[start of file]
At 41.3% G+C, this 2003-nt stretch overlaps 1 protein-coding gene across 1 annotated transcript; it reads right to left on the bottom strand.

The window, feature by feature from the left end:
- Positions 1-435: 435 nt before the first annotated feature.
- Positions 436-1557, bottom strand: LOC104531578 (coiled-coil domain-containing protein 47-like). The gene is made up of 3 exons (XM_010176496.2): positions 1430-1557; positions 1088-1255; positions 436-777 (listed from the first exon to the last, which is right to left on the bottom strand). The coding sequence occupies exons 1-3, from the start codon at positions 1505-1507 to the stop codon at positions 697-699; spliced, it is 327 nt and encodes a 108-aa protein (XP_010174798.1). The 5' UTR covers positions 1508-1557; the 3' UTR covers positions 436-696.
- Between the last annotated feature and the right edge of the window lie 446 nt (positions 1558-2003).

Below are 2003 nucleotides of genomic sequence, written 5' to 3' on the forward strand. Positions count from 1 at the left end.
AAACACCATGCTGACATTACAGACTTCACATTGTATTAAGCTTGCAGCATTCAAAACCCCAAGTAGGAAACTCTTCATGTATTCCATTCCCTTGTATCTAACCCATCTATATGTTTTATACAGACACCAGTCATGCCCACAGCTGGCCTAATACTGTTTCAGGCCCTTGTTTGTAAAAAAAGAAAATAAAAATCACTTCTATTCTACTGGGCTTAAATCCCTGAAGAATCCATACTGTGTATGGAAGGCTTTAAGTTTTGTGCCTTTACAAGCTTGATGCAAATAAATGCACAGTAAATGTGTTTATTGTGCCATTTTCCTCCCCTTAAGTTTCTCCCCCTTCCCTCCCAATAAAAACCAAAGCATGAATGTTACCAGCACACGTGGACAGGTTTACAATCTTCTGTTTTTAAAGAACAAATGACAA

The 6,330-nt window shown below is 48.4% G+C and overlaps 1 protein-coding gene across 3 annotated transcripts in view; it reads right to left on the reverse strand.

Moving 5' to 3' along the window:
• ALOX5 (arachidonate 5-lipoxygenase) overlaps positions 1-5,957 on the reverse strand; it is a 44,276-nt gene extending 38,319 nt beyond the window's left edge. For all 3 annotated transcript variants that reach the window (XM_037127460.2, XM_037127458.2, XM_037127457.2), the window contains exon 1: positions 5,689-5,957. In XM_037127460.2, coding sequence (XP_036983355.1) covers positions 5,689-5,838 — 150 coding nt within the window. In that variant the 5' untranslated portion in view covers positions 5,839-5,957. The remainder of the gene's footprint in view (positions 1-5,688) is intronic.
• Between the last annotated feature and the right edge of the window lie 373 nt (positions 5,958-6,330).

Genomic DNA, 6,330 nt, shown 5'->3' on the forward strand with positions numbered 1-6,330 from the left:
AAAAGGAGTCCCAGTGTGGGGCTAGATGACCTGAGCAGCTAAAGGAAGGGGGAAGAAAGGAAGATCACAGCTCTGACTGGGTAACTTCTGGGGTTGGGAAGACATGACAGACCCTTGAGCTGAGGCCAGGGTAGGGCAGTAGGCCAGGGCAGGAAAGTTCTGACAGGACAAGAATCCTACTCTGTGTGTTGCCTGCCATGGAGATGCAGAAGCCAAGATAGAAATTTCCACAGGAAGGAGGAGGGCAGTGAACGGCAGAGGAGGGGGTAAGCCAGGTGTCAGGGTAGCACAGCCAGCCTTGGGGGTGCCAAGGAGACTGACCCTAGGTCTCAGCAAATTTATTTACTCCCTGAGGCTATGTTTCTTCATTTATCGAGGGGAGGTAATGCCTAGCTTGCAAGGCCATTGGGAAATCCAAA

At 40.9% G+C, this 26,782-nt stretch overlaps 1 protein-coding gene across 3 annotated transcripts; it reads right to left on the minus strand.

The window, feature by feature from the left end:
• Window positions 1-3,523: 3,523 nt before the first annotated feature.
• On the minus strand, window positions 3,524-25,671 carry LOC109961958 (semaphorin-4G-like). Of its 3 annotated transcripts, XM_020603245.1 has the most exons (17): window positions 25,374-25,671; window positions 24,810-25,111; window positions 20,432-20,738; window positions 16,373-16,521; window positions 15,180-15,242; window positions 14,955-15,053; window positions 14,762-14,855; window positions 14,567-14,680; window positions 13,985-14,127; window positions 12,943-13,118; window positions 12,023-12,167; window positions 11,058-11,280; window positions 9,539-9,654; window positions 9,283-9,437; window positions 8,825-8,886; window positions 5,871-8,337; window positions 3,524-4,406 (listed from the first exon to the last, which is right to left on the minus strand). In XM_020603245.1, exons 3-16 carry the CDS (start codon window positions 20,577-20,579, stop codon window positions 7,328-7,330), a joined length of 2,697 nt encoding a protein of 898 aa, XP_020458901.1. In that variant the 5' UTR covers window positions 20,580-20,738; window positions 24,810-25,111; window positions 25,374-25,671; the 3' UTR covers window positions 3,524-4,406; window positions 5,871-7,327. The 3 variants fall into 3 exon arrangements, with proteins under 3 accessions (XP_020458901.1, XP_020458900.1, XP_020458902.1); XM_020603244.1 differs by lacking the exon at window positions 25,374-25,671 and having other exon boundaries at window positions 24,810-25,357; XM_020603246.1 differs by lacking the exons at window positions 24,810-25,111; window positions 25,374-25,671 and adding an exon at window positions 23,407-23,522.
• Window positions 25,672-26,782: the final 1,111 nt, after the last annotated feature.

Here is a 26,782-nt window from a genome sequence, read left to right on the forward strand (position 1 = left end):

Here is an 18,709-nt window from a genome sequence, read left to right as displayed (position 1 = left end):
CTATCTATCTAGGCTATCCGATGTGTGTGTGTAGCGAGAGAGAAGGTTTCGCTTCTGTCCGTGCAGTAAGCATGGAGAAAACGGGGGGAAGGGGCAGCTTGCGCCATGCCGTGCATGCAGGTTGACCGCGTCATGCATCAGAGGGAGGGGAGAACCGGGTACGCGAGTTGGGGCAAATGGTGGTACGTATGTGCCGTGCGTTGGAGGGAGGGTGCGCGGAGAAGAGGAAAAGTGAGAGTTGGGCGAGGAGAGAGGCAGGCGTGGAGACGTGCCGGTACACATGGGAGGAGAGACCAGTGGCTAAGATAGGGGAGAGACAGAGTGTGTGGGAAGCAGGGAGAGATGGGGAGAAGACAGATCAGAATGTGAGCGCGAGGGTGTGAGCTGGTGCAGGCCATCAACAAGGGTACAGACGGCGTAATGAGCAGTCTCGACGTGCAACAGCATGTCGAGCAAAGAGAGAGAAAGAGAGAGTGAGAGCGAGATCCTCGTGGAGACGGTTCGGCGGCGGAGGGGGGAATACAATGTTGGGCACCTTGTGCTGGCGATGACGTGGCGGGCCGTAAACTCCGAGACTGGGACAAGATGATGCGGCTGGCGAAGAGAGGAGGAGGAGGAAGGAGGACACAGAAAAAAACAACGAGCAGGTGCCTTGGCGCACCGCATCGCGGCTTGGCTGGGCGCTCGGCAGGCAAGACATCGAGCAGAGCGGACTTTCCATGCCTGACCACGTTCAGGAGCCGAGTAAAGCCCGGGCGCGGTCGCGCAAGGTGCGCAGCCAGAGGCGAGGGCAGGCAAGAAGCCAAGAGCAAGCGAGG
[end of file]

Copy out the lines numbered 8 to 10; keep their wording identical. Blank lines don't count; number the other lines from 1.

The 6,330-nt window shown below is 48.4% G+C and overlaps 1 protein-coding gene across 3 annotated transcripts in view; it reads right to left on the reverse strand.

Moving 5' to 3' along the window:
• ALOX5 (arachidonate 5-lipoxygenase) overlaps positions 1-5,957 on the reverse strand; it is a 44,276-nt gene extending 38,319 nt beyond the window's left edge. For all 3 annotated transcript variants that reach the window (XM_037127460.2, XM_037127458.2, XM_037127457.2), the window contains exon 1: positions 5,689-5,957. In XM_037127460.2, coding sequence (XP_036983355.1) covers positions 5,689-5,838 — 150 coding nt within the window. In that variant the 5' untranslated portion in view covers positions 5,839-5,957. The remainder of the gene's footprint in view (positions 1-5,688) is intronic.